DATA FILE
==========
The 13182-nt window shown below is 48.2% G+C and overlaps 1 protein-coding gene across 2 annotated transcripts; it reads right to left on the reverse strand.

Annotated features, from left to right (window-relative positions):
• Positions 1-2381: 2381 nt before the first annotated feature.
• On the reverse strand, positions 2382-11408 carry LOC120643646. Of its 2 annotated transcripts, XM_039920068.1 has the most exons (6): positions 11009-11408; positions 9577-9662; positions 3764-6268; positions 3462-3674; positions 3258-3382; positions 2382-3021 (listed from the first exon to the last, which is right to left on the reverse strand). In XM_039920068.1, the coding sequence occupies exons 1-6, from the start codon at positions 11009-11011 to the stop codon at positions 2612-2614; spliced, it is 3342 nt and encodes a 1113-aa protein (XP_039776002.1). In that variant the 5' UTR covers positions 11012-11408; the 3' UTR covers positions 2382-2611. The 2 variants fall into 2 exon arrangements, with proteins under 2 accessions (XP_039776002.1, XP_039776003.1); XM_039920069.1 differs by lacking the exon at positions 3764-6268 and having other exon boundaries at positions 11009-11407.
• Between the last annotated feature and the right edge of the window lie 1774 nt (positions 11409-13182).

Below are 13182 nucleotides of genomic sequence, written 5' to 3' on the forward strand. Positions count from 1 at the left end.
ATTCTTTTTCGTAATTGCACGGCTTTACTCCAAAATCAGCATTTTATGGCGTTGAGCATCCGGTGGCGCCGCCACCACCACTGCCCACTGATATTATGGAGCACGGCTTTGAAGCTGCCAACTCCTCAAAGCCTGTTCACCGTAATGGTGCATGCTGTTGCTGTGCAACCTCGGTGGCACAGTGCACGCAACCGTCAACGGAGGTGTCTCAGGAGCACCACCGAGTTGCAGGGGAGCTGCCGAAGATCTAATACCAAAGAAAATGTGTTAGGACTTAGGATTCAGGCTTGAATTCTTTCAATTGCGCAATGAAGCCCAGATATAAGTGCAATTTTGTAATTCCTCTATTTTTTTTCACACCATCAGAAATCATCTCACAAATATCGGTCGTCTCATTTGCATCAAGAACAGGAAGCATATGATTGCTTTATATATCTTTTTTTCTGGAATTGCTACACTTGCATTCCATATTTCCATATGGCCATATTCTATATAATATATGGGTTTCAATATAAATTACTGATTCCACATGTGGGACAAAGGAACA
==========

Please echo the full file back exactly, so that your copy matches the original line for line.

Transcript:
The 13182-nt window shown below is 48.2% G+C and overlaps 1 protein-coding gene across 2 annotated transcripts; it reads right to left on the reverse strand.

Annotated features, from left to right (window-relative positions):
• Positions 1-2381: 2381 nt before the first annotated feature.
• On the reverse strand, positions 2382-11408 carry LOC120643646. Of its 2 annotated transcripts, XM_039920068.1 has the most exons (6): positions 11009-11408; positions 9577-9662; positions 3764-6268; positions 3462-3674; positions 3258-3382; positions 2382-3021 (listed from the first exon to the last, which is right to left on the reverse strand). In XM_039920068.1, the coding sequence occupies exons 1-6, from the start codon at positions 11009-11011 to the stop codon at positions 2612-2614; spliced, it is 3342 nt and encodes a 1113-aa protein (XP_039776002.1). In that variant the 5' UTR covers positions 11012-11408; the 3' UTR covers positions 2382-2611. The 2 variants fall into 2 exon arrangements, with proteins under 2 accessions (XP_039776002.1, XP_039776003.1); XM_039920069.1 differs by lacking the exon at positions 3764-6268 and having other exon boundaries at positions 11009-11407.
• Between the last annotated feature and the right edge of the window lie 1774 nt (positions 11409-13182).

Below are 13182 nucleotides of genomic sequence, written 5' to 3' on the forward strand. Positions count from 1 at the left end.
ATTCTTTTTCGTAATTGCACGGCTTTACTCCAAAATCAGCATTTTATGGCGTTGAGCATCCGGTGGCGCCGCCACCACCACTGCCCACTGATATTATGGAGCACGGCTTTGAAGCTGCCAACTCCTCAAAGCCTGTTCACCGTAATGGTGCATGCTGTTGCTGTGCAACCTCGGTGGCACAGTGCACGCAACCGTCAACGGAGGTGTCTCAGGAGCACCACCGAGTTGCAGGGGAGCTGCCGAAGATCTAATACCAAAGAAAATGTGTTAGGACTTAGGATTCAGGCTTGAATTCTTTCAATTGCGCAATGAAGCCCAGATATAAGTGCAATTTTGTAATTCCTCTATTTTTTTTCACACCATCAGAAATCATCTCACAAATATCGGTCGTCTCATTTGCATCAAGAACAGGAAGCATATGATTGCTTTATATATCTTTTTTTCTGGAATTGCTACACTTGCATTCCATATTTCCATATGGCCATATTCTATATAATATATGGGTTTCAATATAAATTACTGATTCCACATGTGGGACAAAGGAACA